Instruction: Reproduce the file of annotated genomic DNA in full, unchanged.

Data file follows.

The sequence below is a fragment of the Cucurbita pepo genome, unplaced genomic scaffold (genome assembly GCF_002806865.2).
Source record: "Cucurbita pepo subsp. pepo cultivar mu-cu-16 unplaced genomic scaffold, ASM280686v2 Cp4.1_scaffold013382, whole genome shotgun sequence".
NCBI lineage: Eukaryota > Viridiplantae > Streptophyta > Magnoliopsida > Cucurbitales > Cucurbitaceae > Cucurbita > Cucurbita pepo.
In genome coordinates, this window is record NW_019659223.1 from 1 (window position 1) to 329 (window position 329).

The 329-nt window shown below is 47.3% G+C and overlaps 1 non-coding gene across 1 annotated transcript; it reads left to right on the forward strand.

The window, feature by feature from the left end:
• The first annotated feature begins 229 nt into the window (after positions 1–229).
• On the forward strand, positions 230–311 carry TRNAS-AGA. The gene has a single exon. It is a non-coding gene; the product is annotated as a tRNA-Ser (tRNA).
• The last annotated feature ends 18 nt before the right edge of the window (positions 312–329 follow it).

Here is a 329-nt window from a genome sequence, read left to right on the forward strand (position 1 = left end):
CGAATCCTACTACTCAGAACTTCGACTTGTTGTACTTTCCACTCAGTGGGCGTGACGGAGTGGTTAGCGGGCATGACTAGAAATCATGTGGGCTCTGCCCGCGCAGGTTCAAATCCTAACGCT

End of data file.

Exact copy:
The sequence below is a fragment of the Cucurbita pepo genome, unplaced genomic scaffold (genome assembly GCF_002806865.2).
Source record: "Cucurbita pepo subsp. pepo cultivar mu-cu-16 unplaced genomic scaffold, ASM280686v2 Cp4.1_scaffold013382, whole genome shotgun sequence".
NCBI lineage: Eukaryota > Viridiplantae > Streptophyta > Magnoliopsida > Cucurbitales > Cucurbitaceae > Cucurbita > Cucurbita pepo.
In genome coordinates, this window is record NW_019659223.1 from 1 (window position 1) to 329 (window position 329).

The 329-nt window shown below is 47.3% G+C and overlaps 1 non-coding gene across 1 annotated transcript; it reads left to right on the forward strand.

The window, feature by feature from the left end:
• The first annotated feature begins 229 nt into the window (after positions 1–229).
• On the forward strand, positions 230–311 carry TRNAS-AGA. The gene has a single exon. It is a non-coding gene; the product is annotated as a tRNA-Ser (tRNA).
• The last annotated feature ends 18 nt before the right edge of the window (positions 312–329 follow it).

Here is a 329-nt window from a genome sequence, read left to right on the forward strand (position 1 = left end):
CGAATCCTACTACTCAGAACTTCGACTTGTTGTACTTTCCACTCAGTGGGCGTGACGGAGTGGTTAGCGGGCATGACTAGAAATCATGTGGGCTCTGCCCGCGCAGGTTCAAATCCTAACGCT